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Hindcasts of Tropical Atlantic SST Gradient and South American Precipitation: The Influences of the ENSO Forcing and the Atlantic Preconditioning

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  • 1 Department of Mechanical and Aerospace Engineering, Arizona State University, Tempe, Arizona
  • | 2 International Research Institute for Climate and Society, Columbia University, New York, New York
  • | 3 Lamont-Doherty Earth Observatory of Columbia University, Palisades, New York
  • | 4 NOAA/Earth System Research Laboratory/Physical Science Division, and CIRES Climate Diagnostics Center, University of Colorado, Boulder, Colorado
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Abstract

Hindcast experiments for the tropical Atlantic sea surface temperature (SST) gradient G1, defined as tropical North Atlantic SST anomaly minus tropical South Atlantic SST anomaly, are performed using an atmospheric general circulation model coupled to a mixed layer ocean over the Atlantic to quantify the contributions of the El Niño–Southern Oscillation (ENSO) forcing and the preconditioning in the Atlantic to G1 in boreal spring. The results confirm previous observational analyses that, in the years with a persistent ENSO SST anomaly from boreal winter to spring, the ENSO forcing plays a primary role in determining the tendency of G1 from winter to spring and the sign of G1 in late spring. In the hindcasts, the initial perturbations in Atlantic SST in boreal winter are found to generally persist beyond a season, leaving a secondary but nonnegligible contribution to the predicted Atlantic SST gradient in spring. For 1993/94, a neutral year with a large preexisting G1 in winter, the hindcast using the information of Atlantic preconditioning alone is found to reproduce the observed G1 in spring. The seasonal predictability in precipitation over South America is examined in the hindcast experiments. For the recent events that can be validated with high-quality observations, the hindcasts produced dryness in boreal spring 1983, wetness in spring 1996, and wetness in spring 1994 over northern Brazil that are qualitatively consistent with observations. An inclusion of the Atlantic preconditioning is found to help the prediction of South American rainfall in boreal spring. For the ENSO years, discrepancies remain between the hindcast and observed precipitation anomalies over northern and equatorial South America, an error that is partially attributed to the biased atmospheric response to ENSO forcing in the model. The hindcast of the 1993/94 neutral year does not suffer this error. It constitutes an intriguing example of useful seasonal forecast of G1 and South American rainfall anomalies without ENSO.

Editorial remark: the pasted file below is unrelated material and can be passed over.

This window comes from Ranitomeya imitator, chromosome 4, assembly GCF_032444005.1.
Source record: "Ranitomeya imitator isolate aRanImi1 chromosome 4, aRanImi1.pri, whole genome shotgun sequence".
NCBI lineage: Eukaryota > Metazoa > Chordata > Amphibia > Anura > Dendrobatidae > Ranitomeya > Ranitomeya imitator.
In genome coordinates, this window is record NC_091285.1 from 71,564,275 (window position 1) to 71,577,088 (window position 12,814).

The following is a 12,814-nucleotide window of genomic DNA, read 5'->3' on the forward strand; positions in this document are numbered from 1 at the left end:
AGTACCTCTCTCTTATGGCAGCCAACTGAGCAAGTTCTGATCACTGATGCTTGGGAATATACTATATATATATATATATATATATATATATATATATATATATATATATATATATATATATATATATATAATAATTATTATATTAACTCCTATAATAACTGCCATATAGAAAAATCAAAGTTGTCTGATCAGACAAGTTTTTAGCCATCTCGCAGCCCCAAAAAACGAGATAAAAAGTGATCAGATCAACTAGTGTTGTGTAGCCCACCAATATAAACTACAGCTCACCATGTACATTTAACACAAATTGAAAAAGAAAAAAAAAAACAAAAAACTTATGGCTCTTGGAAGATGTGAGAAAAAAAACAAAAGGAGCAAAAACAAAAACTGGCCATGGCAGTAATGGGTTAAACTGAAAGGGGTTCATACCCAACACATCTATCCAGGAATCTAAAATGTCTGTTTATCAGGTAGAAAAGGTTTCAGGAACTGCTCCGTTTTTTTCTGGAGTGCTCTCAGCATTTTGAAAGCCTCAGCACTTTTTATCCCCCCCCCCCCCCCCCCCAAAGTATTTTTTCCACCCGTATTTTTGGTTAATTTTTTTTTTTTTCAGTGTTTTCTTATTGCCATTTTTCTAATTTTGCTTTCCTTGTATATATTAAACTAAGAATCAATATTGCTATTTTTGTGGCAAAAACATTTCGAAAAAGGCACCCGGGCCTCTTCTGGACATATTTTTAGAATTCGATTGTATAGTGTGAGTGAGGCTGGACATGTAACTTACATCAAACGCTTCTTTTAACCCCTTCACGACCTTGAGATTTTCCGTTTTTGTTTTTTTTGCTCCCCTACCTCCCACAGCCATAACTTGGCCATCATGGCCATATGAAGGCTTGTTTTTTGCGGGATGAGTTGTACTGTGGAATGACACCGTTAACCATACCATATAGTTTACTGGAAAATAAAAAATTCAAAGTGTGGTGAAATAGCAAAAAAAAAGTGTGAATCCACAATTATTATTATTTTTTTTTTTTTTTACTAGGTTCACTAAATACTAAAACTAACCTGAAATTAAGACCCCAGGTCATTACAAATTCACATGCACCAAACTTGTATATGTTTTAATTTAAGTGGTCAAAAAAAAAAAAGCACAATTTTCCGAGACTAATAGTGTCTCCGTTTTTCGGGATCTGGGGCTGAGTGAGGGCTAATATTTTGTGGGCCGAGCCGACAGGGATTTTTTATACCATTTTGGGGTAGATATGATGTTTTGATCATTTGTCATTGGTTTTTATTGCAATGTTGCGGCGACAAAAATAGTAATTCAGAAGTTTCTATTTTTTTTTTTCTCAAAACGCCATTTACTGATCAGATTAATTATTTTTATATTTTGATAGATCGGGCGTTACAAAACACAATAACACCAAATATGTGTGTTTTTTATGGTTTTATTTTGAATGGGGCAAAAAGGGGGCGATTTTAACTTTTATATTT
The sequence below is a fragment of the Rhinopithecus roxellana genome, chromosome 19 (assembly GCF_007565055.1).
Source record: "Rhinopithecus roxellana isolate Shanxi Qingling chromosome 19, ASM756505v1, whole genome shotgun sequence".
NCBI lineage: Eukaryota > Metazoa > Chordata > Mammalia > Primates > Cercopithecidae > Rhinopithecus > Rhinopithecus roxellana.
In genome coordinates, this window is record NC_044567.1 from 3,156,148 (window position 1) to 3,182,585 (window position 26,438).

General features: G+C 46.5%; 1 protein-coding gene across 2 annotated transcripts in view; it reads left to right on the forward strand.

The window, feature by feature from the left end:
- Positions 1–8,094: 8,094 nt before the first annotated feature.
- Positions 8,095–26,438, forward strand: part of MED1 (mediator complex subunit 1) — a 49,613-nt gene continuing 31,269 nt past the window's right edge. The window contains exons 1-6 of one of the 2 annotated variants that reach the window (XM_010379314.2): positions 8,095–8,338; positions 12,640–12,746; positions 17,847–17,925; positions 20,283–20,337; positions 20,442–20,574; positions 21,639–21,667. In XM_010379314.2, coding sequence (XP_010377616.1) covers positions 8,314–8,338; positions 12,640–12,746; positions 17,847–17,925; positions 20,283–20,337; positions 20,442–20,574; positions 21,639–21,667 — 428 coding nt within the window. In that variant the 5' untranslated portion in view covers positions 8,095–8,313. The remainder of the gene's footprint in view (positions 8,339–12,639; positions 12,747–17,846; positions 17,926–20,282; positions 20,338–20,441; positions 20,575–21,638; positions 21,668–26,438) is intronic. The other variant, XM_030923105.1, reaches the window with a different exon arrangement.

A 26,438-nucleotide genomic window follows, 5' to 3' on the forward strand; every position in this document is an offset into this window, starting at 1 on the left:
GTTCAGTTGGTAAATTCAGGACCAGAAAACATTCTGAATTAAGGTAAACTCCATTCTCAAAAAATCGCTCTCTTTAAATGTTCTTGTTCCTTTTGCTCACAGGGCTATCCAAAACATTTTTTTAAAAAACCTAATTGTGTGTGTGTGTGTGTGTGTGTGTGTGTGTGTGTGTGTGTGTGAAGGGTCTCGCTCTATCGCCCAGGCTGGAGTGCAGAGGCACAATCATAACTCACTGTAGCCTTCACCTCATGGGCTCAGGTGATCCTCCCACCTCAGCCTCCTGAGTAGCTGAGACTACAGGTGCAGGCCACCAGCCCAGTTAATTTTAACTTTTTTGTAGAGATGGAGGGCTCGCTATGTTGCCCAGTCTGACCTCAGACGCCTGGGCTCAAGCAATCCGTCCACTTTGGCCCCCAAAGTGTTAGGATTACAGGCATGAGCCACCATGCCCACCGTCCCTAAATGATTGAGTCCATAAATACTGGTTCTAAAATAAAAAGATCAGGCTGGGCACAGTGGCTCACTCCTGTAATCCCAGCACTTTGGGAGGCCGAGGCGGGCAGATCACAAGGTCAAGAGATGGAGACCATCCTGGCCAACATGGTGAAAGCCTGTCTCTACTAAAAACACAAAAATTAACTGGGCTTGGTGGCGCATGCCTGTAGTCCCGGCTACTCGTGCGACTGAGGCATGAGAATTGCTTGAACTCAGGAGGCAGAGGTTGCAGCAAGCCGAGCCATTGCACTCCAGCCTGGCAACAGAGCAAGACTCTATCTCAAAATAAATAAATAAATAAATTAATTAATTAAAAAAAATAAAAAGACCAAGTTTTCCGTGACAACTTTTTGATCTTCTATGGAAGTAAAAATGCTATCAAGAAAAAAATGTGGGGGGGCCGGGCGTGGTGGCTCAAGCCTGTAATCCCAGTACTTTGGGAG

Corresponding author address: Huei-Ping Huang, Department of Mechanical and Aerospace Engineering, Arizona State University, Tempe, AZ 85287-6106. Email: hp.huang@asu.edu

Abstract

Hindcast experiments for the tropical Atlantic sea surface temperature (SST) gradient G1, defined as tropical North Atlantic SST anomaly minus tropical South Atlantic SST anomaly, are performed using an atmospheric general circulation model coupled to a mixed layer ocean over the Atlantic to quantify the contributions of the El Niño–Southern Oscillation (ENSO) forcing and the preconditioning in the Atlantic to G1 in boreal spring. The results confirm previous observational analyses that, in the years with a persistent ENSO SST anomaly from boreal winter to spring, the ENSO forcing plays a primary role in determining the tendency of G1 from winter to spring and the sign of G1 in late spring. In the hindcasts, the initial perturbations in Atlantic SST in boreal winter are found to generally persist beyond a season, leaving a secondary but nonnegligible contribution to the predicted Atlantic SST gradient in spring. For 1993/94, a neutral year with a large preexisting G1 in winter, the hindcast using the information of Atlantic preconditioning alone is found to reproduce the observed G1 in spring. The seasonal predictability in precipitation over South America is examined in the hindcast experiments. For the recent events that can be validated with high-quality observations, the hindcasts produced dryness in boreal spring 1983, wetness in spring 1996, and wetness in spring 1994 over northern Brazil that are qualitatively consistent with observations. An inclusion of the Atlantic preconditioning is found to help the prediction of South American rainfall in boreal spring. For the ENSO years, discrepancies remain between the hindcast and observed precipitation anomalies over northern and equatorial South America, an error that is partially attributed to the biased atmospheric response to ENSO forcing in the model. The hindcast of the 1993/94 neutral year does not suffer this error. It constitutes an intriguing example of useful seasonal forecast of G1 and South American rainfall anomalies without ENSO.

Corresponding author address: Huei-Ping Huang, Department of Mechanical and Aerospace Engineering, Arizona State University, Tempe, AZ 85287-6106. Email: hp.huang@asu.edu

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